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What is the point of a church if it simply reflects society?

Friday, 3 May 2013

Dappled shade on Staff and Scrip, Dr John Dunn Pied Beauty

Glory be to God for dappled things—
For skies of couple-colour as a brinded cow;
For rose-moles all in stipple upon trout that swim;
Fresh-firecoal chestnut-falls; finches' wings;
Landscape plotted and pieced—fold, fallow, and plough;
And áll trades, their gear and tackle and trim.


All things counter, original, spáre, strange;
Whatever is fickle, frecklèd (who knows how?)
With swíft, slów; sweet, sóur; adázzle, dím;
He fathers-forth whose beauty is pást change:

Práise hím.

Gerard Manley Hopkins


The rejection of women bishops by the Church of England is of much broader significance than a single issue, raising huge issues of political as well as religious significance.

The common criticism, both inside and outside the church, is that it shows the church to be out of touch with society at large.

But what values are the critics applying in pronouncing their judgement. Two are prominent I think. The first is a concern for equality and the second is a culture of success, neither of which are Christian.

For in our secular liberal society, equality means sameness and an end to diversity. The culture of success is all about winning and getting to the top. In business, sport and now the church, striving to get to the top is seen as a virtue, whilst lack of organisational ambition or failure diminish the individual.

The values held by a Christian could not be more opposite. St Paul made it very clear that, rather than simply reflect the world in which we live, we should oppose it. ‘Do not conform to the pattern of this world’, he said. (Rom 12.2)

Christians offer both the unity and multiplicity, which is proper to the Church, and not liberal equality and sameness. ‘For as in one body we have many parts, and all the parts do not have the same function, so we, though many, are one body in Christ and individually parts of one another’ (Rom 12:4-5). ‘Indeed, the parts of the body that seem to be weaker are all the more necessary’ (1 Cor 12:22).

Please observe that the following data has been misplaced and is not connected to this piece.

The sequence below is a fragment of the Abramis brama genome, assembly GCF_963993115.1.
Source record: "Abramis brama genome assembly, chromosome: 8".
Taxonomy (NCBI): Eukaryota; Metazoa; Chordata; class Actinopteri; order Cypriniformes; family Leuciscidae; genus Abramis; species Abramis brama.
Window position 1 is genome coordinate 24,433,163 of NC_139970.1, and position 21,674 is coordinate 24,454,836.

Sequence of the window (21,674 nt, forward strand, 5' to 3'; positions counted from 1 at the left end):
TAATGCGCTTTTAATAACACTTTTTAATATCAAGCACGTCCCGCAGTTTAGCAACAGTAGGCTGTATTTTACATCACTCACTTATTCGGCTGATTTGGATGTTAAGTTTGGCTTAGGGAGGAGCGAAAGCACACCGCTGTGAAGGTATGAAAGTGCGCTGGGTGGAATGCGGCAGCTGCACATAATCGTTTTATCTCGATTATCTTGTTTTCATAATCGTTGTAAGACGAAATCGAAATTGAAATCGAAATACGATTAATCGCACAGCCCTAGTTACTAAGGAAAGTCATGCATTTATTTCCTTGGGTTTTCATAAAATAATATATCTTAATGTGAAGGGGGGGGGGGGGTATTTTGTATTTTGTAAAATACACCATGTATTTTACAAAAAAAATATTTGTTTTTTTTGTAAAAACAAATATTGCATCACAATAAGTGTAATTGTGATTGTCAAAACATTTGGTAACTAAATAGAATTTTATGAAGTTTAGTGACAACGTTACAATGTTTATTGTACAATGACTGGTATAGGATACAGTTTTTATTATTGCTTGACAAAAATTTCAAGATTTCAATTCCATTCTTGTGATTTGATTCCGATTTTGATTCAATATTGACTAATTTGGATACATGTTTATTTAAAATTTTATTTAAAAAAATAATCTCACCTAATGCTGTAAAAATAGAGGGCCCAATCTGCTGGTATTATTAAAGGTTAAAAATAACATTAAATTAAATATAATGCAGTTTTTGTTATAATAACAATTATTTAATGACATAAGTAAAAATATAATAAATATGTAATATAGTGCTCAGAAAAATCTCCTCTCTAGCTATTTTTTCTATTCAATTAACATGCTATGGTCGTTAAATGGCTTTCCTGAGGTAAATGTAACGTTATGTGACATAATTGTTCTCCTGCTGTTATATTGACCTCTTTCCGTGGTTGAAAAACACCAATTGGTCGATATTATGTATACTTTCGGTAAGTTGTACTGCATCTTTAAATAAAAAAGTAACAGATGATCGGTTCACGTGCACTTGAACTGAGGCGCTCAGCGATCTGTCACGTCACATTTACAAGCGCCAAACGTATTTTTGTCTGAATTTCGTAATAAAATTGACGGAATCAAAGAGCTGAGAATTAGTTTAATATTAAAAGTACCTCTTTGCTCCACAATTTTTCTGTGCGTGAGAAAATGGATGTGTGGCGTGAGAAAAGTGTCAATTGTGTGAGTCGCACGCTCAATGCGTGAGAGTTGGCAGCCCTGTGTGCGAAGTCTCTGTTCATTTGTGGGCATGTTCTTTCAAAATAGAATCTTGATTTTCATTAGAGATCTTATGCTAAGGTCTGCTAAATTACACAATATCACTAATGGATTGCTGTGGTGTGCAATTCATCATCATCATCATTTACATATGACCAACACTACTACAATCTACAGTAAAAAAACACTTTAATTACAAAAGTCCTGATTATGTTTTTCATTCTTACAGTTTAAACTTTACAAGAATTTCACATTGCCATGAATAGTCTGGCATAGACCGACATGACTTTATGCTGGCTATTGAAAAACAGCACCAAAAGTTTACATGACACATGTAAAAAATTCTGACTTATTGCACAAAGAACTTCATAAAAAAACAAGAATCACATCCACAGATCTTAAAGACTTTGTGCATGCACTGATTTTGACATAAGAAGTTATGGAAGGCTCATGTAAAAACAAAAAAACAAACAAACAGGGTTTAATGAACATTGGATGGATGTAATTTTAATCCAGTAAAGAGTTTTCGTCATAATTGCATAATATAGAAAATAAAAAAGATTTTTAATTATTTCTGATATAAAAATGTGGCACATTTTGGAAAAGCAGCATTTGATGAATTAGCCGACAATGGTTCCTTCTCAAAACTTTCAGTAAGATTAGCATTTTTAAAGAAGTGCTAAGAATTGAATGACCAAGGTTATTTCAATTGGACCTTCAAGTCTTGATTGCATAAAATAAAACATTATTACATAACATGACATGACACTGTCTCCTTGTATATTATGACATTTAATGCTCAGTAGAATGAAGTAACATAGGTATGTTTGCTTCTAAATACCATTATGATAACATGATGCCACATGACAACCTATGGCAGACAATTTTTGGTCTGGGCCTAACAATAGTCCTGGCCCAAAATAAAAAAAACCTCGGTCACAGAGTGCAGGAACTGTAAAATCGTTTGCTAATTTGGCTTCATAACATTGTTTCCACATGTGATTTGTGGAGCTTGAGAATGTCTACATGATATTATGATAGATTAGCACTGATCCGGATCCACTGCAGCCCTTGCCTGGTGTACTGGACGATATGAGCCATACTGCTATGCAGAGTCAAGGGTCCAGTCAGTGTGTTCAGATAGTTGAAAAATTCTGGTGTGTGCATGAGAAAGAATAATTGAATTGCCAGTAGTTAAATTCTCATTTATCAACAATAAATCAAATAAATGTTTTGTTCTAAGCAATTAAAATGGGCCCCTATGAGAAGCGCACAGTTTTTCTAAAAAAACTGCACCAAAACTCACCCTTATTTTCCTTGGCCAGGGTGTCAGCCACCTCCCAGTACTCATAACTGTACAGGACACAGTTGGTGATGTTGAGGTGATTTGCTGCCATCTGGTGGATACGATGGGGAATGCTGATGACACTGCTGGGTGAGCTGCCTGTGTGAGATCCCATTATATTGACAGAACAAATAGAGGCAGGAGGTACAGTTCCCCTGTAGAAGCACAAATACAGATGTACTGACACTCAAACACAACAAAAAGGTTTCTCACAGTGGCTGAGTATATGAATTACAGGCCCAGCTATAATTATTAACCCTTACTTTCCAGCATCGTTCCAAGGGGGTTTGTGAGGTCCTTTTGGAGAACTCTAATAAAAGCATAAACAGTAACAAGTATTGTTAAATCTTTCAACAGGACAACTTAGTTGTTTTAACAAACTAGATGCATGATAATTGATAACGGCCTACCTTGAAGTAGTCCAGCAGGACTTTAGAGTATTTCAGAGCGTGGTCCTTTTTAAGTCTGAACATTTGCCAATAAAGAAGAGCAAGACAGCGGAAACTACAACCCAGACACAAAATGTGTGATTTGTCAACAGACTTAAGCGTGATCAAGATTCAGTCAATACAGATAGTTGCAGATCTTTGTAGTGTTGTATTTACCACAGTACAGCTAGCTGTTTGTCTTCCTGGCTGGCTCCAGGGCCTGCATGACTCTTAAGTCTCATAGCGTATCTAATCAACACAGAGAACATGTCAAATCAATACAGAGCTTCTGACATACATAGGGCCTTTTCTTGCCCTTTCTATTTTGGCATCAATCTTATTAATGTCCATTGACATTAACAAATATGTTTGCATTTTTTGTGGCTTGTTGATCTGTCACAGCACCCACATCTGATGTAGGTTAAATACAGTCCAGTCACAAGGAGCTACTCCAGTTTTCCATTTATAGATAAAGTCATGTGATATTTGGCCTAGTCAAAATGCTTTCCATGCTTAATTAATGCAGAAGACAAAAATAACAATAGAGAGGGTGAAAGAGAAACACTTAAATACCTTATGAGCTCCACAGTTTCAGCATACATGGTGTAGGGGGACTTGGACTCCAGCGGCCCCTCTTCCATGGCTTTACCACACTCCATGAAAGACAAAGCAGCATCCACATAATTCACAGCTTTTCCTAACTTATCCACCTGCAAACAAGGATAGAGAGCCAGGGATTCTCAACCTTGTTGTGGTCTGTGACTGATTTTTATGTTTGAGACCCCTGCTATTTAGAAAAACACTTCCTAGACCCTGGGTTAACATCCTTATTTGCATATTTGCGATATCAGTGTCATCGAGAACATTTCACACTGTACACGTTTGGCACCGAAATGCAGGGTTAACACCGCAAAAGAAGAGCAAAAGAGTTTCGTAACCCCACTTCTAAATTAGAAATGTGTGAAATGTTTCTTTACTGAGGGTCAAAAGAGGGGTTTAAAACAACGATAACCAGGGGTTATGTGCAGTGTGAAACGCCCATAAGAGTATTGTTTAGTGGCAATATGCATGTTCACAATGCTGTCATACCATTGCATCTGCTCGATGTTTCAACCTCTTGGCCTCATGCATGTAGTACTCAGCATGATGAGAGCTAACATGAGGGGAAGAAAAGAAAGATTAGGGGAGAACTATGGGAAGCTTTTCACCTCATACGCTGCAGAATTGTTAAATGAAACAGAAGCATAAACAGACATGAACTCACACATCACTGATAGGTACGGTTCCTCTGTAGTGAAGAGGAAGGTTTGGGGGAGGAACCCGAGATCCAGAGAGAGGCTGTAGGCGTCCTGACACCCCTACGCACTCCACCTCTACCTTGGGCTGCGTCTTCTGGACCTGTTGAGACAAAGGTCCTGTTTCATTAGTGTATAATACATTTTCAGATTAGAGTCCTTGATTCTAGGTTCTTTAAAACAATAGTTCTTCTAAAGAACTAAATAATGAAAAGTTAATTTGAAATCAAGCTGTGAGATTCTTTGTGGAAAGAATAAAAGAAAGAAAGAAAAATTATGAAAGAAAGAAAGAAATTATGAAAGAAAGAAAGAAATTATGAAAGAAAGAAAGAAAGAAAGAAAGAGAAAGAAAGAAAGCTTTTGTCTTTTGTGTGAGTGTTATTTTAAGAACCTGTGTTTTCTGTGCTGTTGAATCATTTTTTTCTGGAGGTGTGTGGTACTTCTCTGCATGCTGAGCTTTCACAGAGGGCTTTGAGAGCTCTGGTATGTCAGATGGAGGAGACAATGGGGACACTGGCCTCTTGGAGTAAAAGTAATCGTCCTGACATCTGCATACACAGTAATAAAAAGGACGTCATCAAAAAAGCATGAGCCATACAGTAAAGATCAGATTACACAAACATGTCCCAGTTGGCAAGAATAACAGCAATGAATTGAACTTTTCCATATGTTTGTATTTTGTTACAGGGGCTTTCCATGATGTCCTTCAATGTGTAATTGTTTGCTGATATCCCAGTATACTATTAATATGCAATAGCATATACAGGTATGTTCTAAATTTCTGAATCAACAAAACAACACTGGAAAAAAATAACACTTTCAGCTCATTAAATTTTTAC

The multiplicity of the members and the variety of their functions cannot damage this unity, just as this unity cannot cancel or destroy the multiplicity and variety of the members and their functions.
Far from promoting a doctrine of sameness, diversity is recognised as necessary in the Church, with often the weakest contributors being most necessary.Success is nothing to do with climbing a hierarchy and position is unrelated to importance.

Any talk about female inferiority and inequality is really irrelevant and un-Christian, for the basic fact about the sexes is not that they are inferior or superior to each other but that they are different.

One of the results of secular liberalism’s tendency to emphasise the idea of equality, rather than that of differentiation, is the type of feminism which, by demanding the same functions for women as for men, implicitly assumes the superiority of male status. If women want to be as like men as possible, this can only mean that manhood is essentially superior to womanhood, a tenet which, we have noted above, the church flatly rejects.

Jesus founded the Church’s ministry by giving it a purely male apostolate. He did so regardless of his sympathy for women as exemplified, for example, by his condemnation of the Jewish attitude to divorce. No-one could accuse Christ of depriving women of their legitimate rights, or misleading his followers as to their true status, as a concession to the conventions and prejudices of the time. Even his enemies never accused him of conventionality and cowardice and it would be a distortion to do so in the twenty first century.

To disregard what we have received from the apostles, and the inheritance of Catholic Christendom, would be wrong for a Church for which the authority of Scripture and tradition stands high. To do so on the secular liberal basis of equality would be a huge error.

Only a secular liberal would welcome women bishops, because it is on the basis of equality as sameness.

If God created men and women, who are we to cancel the difference? God created a ragged, uneven, colourful and dappled world. He did not make a flat, smooth, featureless and regulated environment, peopled by androgynous lookalikes; those are the design principles of corporate HR, not God.

The destruction of difference is all part of secular liberalism’s self-styled march-of-progress. The Church should offer an escape route from the global corporate enterprise, not strengthen it with women bishops.


John Dunn.

There’s a new profundity for me now in Hopkins’s poem. It is so radical and Christian in the face of secular liberal equality.







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